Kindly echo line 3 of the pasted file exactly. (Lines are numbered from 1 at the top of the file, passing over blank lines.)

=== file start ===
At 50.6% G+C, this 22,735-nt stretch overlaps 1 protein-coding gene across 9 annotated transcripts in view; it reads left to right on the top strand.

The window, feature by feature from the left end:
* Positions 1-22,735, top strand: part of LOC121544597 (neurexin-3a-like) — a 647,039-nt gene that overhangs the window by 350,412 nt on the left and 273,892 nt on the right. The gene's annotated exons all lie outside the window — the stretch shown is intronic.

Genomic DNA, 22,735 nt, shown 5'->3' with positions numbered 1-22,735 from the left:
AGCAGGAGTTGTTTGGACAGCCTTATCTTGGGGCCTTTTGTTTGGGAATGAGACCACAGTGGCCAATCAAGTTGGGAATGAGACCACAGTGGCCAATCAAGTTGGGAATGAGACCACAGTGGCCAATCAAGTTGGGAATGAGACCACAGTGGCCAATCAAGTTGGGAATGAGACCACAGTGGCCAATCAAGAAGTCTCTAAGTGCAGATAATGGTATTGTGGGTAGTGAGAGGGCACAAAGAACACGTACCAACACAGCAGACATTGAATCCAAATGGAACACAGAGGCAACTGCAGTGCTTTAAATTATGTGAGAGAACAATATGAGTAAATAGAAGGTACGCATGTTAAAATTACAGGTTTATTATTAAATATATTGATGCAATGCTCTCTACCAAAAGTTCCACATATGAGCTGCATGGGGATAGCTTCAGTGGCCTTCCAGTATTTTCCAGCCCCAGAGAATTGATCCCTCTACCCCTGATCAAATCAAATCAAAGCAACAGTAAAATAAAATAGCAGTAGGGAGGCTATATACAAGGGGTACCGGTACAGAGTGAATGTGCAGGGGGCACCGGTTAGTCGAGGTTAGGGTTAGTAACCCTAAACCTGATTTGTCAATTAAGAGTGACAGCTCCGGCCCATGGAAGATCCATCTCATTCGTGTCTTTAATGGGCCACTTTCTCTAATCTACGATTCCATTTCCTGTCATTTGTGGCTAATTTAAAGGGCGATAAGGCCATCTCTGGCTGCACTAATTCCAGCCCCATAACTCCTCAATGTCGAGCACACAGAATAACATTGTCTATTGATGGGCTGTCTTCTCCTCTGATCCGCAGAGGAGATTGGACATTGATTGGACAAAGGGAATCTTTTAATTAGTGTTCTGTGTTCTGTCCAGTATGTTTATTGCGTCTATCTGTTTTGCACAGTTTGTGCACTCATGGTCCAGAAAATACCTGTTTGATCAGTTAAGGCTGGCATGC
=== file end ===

* Positions 1-22,735, top strand: part of LOC121544597 (neurexin-3a-like) — a 647,039-nt gene that overhangs the window by 350,412 nt on the left and 273,892 nt on the right. The gene's annotated exons all lie outside the window — the stretch shown is intronic.